Luigi Bazzoni, Franco Rossellini/ Italy/ 1965/ 88 mins

Available on Blu-ray now.

It seems as if Arrow Video are performing an extensive excavation through the entirety of Italian genre cinema at present.  Every month sees further releases of obscure and almost-forgotten thrillers, chillers and slashers.  Not all are worthy of such reverential and loving treatment, but quite often their cinematic panhandling will uncover a gorgeous nugget of a film that really demands attention.  One of these is The Possessed, a lean and moody near-masterpiece of pure atmosphere.

Bernard (Peter Baldwin), a depressed novelist, escapes from the city to a remote lakeside village.  He hopes to reconnect with Tilde (Virna Lisi), a beautiful maid who works at a hotel at which he has previously stayed.  The smitten writer is discomfited to discover she seems to have disappeared.  When he investigates he uncovers a disturbing truth about Tilde and the family who own the hotel.

Arrow release this Blu-ray edition of The Possessed on the same day as another of Bazzoni’s films, The Fifth Cord.  The two films, while both are ostensibly crime dramas, couldn’t be more different in their approach.  The Fifth Cord arrived in the great Giallo rush that occurred in the wake of Argento’s The Bird with the Crystal Plumage.   The Possessed is a dreamy, meditative work that feels more like classic film noir filtered through a European arthouse sensibility.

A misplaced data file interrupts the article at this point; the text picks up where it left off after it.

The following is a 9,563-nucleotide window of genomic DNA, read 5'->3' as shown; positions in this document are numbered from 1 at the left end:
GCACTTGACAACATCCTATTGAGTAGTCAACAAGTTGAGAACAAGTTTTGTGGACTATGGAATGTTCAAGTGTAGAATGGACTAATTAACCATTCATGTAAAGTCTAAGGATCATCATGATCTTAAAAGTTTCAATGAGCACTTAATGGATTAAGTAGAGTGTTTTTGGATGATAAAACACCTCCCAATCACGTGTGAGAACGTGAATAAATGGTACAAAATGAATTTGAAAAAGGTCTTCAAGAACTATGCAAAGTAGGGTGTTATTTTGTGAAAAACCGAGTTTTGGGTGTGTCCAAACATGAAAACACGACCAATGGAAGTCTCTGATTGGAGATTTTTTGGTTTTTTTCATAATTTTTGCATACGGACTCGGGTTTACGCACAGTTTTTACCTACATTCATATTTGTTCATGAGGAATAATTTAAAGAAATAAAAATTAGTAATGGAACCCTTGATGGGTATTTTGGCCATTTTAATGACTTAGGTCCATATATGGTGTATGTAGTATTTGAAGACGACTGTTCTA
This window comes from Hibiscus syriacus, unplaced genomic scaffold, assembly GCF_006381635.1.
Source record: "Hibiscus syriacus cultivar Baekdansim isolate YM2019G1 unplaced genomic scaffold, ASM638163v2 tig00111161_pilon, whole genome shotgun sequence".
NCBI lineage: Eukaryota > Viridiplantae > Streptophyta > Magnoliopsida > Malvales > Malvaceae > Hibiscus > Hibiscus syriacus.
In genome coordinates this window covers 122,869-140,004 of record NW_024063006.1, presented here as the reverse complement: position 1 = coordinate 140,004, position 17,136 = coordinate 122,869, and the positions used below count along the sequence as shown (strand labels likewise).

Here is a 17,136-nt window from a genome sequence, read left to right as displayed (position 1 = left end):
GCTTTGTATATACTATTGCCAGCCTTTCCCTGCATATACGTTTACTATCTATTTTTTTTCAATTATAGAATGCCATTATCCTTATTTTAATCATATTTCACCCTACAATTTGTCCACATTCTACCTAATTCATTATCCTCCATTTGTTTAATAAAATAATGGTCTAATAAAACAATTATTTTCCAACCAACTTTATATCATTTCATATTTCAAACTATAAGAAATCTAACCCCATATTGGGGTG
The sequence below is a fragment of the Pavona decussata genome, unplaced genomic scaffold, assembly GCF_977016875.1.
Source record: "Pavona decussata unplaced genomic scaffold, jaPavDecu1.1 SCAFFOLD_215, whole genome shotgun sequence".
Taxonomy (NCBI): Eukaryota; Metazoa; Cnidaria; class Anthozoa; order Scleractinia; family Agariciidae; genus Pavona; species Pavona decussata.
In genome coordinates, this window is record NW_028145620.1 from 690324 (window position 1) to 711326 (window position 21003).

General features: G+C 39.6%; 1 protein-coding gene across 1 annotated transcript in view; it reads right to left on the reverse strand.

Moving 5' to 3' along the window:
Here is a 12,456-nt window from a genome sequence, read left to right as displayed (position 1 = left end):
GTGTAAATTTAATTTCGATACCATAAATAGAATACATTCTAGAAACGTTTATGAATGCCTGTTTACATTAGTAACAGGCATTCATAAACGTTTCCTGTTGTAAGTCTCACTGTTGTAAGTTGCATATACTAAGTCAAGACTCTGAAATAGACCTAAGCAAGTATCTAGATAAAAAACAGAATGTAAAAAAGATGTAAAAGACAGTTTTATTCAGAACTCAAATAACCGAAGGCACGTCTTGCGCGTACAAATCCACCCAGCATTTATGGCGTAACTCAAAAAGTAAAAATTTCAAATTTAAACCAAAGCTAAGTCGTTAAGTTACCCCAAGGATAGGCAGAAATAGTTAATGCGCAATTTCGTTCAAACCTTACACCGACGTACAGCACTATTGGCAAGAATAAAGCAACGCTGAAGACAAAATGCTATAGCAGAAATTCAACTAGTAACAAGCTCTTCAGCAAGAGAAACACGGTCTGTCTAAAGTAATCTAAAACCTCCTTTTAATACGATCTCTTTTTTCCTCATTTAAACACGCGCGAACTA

Bernard’s weary, doom-laden voiceover will be instantly familiar to fans of hard-bitten gumshoe narratives, and the air of eerie mystery is distinctly Hitchcockian.  Leonida Barboni‘s beautiful, crisp black-and-white photography evokes the doleful mood of Antonioni at his most existential; while the high-contrast nightmare sequences bring to mind similar imagery in Bergman‘s Wild Strawberries with the attendant sense of desolation from Winter Light.  Lofty achievements for a small Italian genre flick.

The Possessed makes the most of the limited scope of its story.  The small-scale mystery is augmented by small-town secrecy and suspicion and asks questions about the limits of memory and the insidious Iago whisper of mental illness.  When Bernard comes down with a flu-like illness, his existing depression feeds a rising paranoia that he’s being poisoned by his hosts.  This ties in with his concern that it’s become increasingly difficult to separate his dreams from his reality.

A ghost story without any ghosts, The Possessed is about a different kind of haunting.  Although considered a kind of proto-Giallo, it lacks all the garish excesses that have come to characterise that teeming and unruly sub-genre.  The acting is more naturalistic, and the rare onscreen violence is depicted with restraint.  Baldwin does well as a protagonist brooding and jaded enough to have wandered onscreen from a Camus novel, and Lisi as the enigmatic Tilde is used sparingly and effectively.  It’s a Spartan little movie that impresses through mood and technique rather than thrills.  It rather rushes its climax despite taking pains to slowly build suspense, but The Possessed is otherwise a wonderfully chilly, subdued drama.